To learn more about the Arizona Humane Society and their efforts, visit them online at

Pets Best Insurance is proud to partner with the Arizona Humane Society and others in the Pets Best “Racing to Save Pets” campaign by identifying and confronting the key issues that cause euthanasia.

Dr. Jack Stephens, a veterinarian and the founder and pioneer of the pet insurance industry in the United States created “Racing to Save Pets” as a means to address and create a sense of urgency regarding the primary reasons that cause 3 million pets in shelters and millions more throughout the country to be destroyed each year.

“Racing to Save Pets” addresses the need for better support and understanding of our community shelters by raising support and awareness. Pets Best Insurance also provides its ShelterBest partnership program as a means to directly support shelters with community efforts and funding that can make the difference for countless pets that need and deserve to find homes.

By providing a better understanding of the human health benefits of pet ownership, raising awareness for smaller shelters and groups that need support, and providing an ongoing source of donations, “Racing to Save Pets” is partnering across the nation with shelters like the Arizona Humane Society and other adoption groups to make a difference and reduce unnecessary euthanasia.

On the Road Again! Travel Tips for Smooth Sailing with Your Dog

Posted on: July 30th, 2008 by

Posted by Angela Klein on 7/30/2008 in Articles from Newsletters

There are few phrases in a dog’s vocabulary that elicit joy like the phrase “Let’s go!” As more and more families bring their pets along on their travels, we wanted to compile a list of tips to remember to help make your journey safe, memorable and fun.

The adage says that the devil might be in the details, but planning before you go will help not only relieve last minute stress but give you the knowledge you need to make choices you’ll be happy with. Be sure to ask about the features, fees and restrictions of each hotel or campground you’re considering as some establishments charge a flat fee where others offer a refundable deposit. Ask which category the prospective hotel falls in, since some can be as high as $100. Also, knowing that the motel you’re wanting has a policy of no dogs over 25 pounds will help ensure that when you show up with your Great Dane that there are no surprises waiting for you, such as having to find another hotel at the last minute.

Speaking of surprises, we’ll state the obvious here as a side note, but as more and more dogs are out and about, remember to pick up after your dog when you’re traveling, whether you’re at a campground, motel, dog park or even a rest area, to keep the good will and friendly attitudes toward our pets strong.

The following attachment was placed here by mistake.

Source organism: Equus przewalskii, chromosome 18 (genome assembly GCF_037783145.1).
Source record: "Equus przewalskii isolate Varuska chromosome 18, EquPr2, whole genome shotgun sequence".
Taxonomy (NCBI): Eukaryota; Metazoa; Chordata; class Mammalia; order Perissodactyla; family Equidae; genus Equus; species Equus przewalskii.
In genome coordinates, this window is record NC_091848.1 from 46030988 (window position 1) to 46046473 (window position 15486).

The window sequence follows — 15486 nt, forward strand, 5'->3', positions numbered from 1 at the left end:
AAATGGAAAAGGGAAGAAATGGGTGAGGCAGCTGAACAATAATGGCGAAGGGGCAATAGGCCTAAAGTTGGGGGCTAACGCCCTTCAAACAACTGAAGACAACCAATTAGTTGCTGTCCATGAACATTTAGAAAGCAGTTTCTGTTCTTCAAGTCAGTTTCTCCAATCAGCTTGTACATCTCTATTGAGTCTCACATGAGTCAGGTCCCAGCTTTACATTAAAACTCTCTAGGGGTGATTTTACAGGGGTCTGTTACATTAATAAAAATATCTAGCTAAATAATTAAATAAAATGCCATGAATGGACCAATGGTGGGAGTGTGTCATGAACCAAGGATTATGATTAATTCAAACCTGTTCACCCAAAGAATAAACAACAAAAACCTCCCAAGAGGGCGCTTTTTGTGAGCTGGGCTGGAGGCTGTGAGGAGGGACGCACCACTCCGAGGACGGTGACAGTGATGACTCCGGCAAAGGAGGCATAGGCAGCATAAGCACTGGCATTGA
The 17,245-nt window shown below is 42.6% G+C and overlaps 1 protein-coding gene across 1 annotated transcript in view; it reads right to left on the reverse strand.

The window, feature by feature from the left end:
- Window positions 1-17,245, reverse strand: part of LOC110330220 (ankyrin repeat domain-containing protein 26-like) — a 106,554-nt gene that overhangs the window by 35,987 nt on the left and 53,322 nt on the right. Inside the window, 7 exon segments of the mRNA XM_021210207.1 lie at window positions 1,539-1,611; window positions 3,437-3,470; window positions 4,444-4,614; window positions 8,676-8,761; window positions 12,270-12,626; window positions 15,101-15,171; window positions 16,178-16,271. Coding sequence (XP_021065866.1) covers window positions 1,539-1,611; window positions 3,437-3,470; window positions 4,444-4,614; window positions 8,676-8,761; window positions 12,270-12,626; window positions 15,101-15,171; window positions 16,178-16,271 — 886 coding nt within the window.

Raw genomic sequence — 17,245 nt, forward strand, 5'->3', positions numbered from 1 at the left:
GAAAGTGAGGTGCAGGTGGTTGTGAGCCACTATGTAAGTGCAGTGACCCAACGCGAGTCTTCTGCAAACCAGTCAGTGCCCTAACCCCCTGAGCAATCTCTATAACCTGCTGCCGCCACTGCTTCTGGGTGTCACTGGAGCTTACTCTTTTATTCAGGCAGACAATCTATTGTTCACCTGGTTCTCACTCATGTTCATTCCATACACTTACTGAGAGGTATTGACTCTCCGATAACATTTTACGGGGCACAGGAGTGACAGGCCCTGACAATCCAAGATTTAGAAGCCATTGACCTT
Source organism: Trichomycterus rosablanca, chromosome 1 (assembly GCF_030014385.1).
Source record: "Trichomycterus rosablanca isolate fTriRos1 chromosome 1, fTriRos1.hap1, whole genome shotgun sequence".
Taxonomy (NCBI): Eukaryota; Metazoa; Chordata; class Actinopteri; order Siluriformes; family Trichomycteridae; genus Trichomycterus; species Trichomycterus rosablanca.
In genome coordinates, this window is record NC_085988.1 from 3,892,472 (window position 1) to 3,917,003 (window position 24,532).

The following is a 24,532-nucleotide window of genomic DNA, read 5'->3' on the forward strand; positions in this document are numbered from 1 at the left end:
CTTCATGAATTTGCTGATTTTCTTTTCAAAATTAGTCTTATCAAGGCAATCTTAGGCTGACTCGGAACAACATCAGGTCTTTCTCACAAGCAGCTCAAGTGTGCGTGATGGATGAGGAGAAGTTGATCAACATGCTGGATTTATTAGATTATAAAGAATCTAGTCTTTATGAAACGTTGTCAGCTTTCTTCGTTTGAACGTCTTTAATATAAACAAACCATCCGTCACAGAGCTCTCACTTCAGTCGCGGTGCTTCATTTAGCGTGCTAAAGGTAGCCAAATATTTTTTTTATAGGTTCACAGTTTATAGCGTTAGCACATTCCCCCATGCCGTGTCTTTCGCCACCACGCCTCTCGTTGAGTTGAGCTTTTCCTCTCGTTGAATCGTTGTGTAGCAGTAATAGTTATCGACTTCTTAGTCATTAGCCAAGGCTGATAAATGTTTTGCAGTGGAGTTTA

Other potentially obvious tips that deserve repeating when planning a trip:

-Bring your dog’s favorite toy or blanket.
-If traveling by plane, don’t feed your dog for six hours before the trip and be sure to check the airline’s policies for caring for your dog if you can’t fly together.
-When traveling by car, allow extra time to get out and stretch and be sure to have plenty of water on hand so there’s no risk of dehydration.
-Remember that a tired dog is a happy dog. Exercise before you go.
-Enter and unpack in your hotel room first. This will make sure that your scent is in the room before your dog enters it.
-Bring along a first-aid kit and an extra leash, just in case.

As much as we all don’t like to think about emergencies, the truth of the matter is that they happen. Plotting out several veterinarians on your route before you go means that if something happens, you’ll know where to go without having to spend time looking. Use our Vet Locator to quickly find several options, including emergency clinics, in the areas you’ll be vacationing.

Finally, be sure to remember things like water safety (yes, there absolutely are life jackets for dogs, and they’re recommended) and avoid any potential for heat stroke and other summer dangers like hot cars and walking on black pavement for any period of time. (Ouch! Those poor paw pads!)

Most of all, whether you’re going just up the road or halfway around the world, enjoy yourself. Pack up those doggy goggles, whatever he or she needs to be comfortable and repeat those wonderful words, “Let’s go!” Your next adventure is just a road trip away.

You Oughta Be in Pictures!

Posted on: July 23rd, 2008 by

Posted by Angela Klein on 7/23/2008 in Articles from Newsletters

You Oughta Be in Pictures!

With summer fully arrived, the heat is on and we’re looking for your best doggone and cool cat photos. Submit your dog or cat’s best summer photo with a caption by August 15th and we’ll post winners – one for dogs and one for cats – in the early September edition of the Pets Best Newsletter.